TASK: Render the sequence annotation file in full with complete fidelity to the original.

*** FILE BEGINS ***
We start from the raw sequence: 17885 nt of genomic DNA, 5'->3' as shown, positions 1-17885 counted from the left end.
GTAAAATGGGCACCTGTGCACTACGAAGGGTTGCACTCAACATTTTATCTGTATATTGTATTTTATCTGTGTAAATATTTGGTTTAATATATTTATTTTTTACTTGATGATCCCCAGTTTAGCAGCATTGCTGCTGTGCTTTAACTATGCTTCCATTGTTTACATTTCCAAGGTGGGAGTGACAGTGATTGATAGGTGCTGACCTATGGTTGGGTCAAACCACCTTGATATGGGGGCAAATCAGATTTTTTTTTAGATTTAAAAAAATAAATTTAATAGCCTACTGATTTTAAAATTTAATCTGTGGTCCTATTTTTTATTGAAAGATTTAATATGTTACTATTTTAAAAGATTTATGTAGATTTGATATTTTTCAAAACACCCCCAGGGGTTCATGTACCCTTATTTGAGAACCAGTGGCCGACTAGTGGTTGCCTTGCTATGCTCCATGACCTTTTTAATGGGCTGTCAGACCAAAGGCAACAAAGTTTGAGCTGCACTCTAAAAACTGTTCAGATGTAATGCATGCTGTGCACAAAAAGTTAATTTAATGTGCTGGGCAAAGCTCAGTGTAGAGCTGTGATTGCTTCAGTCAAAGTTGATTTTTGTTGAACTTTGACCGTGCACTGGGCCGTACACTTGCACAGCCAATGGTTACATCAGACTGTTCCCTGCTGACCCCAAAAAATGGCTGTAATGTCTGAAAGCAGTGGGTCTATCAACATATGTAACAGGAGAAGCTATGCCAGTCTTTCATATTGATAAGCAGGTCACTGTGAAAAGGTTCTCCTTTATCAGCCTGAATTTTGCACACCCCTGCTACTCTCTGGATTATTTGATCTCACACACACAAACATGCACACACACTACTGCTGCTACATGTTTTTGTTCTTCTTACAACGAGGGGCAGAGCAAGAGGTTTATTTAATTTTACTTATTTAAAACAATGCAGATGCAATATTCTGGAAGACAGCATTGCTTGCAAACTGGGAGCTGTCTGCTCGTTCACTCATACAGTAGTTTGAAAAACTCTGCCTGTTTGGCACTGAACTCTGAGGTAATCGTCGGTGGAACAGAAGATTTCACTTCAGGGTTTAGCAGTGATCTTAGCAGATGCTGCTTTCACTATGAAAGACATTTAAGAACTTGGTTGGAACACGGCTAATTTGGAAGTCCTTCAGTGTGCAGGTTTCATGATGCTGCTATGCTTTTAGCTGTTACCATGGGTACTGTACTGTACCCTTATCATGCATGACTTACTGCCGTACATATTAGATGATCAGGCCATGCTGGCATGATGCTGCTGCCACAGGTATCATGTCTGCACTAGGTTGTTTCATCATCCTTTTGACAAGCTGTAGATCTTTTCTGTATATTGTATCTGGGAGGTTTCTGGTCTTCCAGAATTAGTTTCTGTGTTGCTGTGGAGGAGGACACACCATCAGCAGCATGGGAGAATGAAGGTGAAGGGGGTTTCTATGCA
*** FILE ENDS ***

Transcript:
We start from the raw sequence: 17885 nt of genomic DNA, 5'->3' as shown, positions 1-17885 counted from the left end.
GTAAAATGGGCACCTGTGCACTACGAAGGGTTGCACTCAACATTTTATCTGTATATTGTATTTTATCTGTGTAAATATTTGGTTTAATATATTTATTTTTTACTTGATGATCCCCAGTTTAGCAGCATTGCTGCTGTGCTTTAACTATGCTTCCATTGTTTACATTTCCAAGGTGGGAGTGACAGTGATTGATAGGTGCTGACCTATGGTTGGGTCAAACCACCTTGATATGGGGGCAAATCAGATTTTTTTTTAGATTTAAAAAAATAAATTTAATAGCCTACTGATTTTAAAATTTAATCTGTGGTCCTATTTTTTATTGAAAGATTTAATATGTTACTATTTTAAAAGATTTATGTAGATTTGATATTTTTCAAAACACCCCCAGGGGTTCATGTACCCTTATTTGAGAACCAGTGGCCGACTAGTGGTTGCCTTGCTATGCTCCATGACCTTTTTAATGGGCTGTCAGACCAAAGGCAACAAAGTTTGAGCTGCACTCTAAAAACTGTTCAGATGTAATGCATGCTGTGCACAAAAAGTTAATTTAATGTGCTGGGCAAAGCTCAGTGTAGAGCTGTGATTGCTTCAGTCAAAGTTGATTTTTGTTGAACTTTGACCGTGCACTGGGCCGTACACTTGCACAGCCAATGGTTACATCAGACTGTTCCCTGCTGACCCCAAAAAATGGCTGTAATGTCTGAAAGCAGTGGGTCTATCAACATATGTAACAGGAGAAGCTATGCCAGTCTTTCATATTGATAAGCAGGTCACTGTGAAAAGGTTCTCCTTTATCAGCCTGAATTTTGCACACCCCTGCTACTCTCTGGATTATTTGATCTCACACACACAAACATGCACACACACTACTGCTGCTACATGTTTTTGTTCTTCTTACAACGAGGGGCAGAGCAAGAGGTTTATTTAATTTTACTTATTTAAAACAATGCAGATGCAATATTCTGGAAGACAGCATTGCTTGCAAACTGGGAGCTGTCTGCTCGTTCACTCATACAGTAGTTTGAAAAACTCTGCCTGTTTGGCACTGAACTCTGAGGTAATCGTCGGTGGAACAGAAGATTTCACTTCAGGGTTTAGCAGTGATCTTAGCAGATGCTGCTTTCACTATGAAAGACATTTAAGAACTTGGTTGGAACACGGCTAATTTGGAAGTCCTTCAGTGTGCAGGTTTCATGATGCTGCTATGCTTTTAGCTGTTACCATGGGTACTGTACTGTACCCTTATCATGCATGACTTACTGCCGTACATATTAGATGATCAGGCCATGCTGGCATGATGCTGCTGCCACAGGTATCATGTCTGCACTAGGTTGTTTCATCATCCTTTTGACAAGCTGTAGATCTTTTCTGTATATTGTATCTGGGAGGTTTCTGGTCTTCCAGAATTAGTTTCTGTGTTGCTGTGGAGGAGGACACACCATCAGCAGCATGGGAGAATGAAGGTGAAGGGGGTTTCTATGCA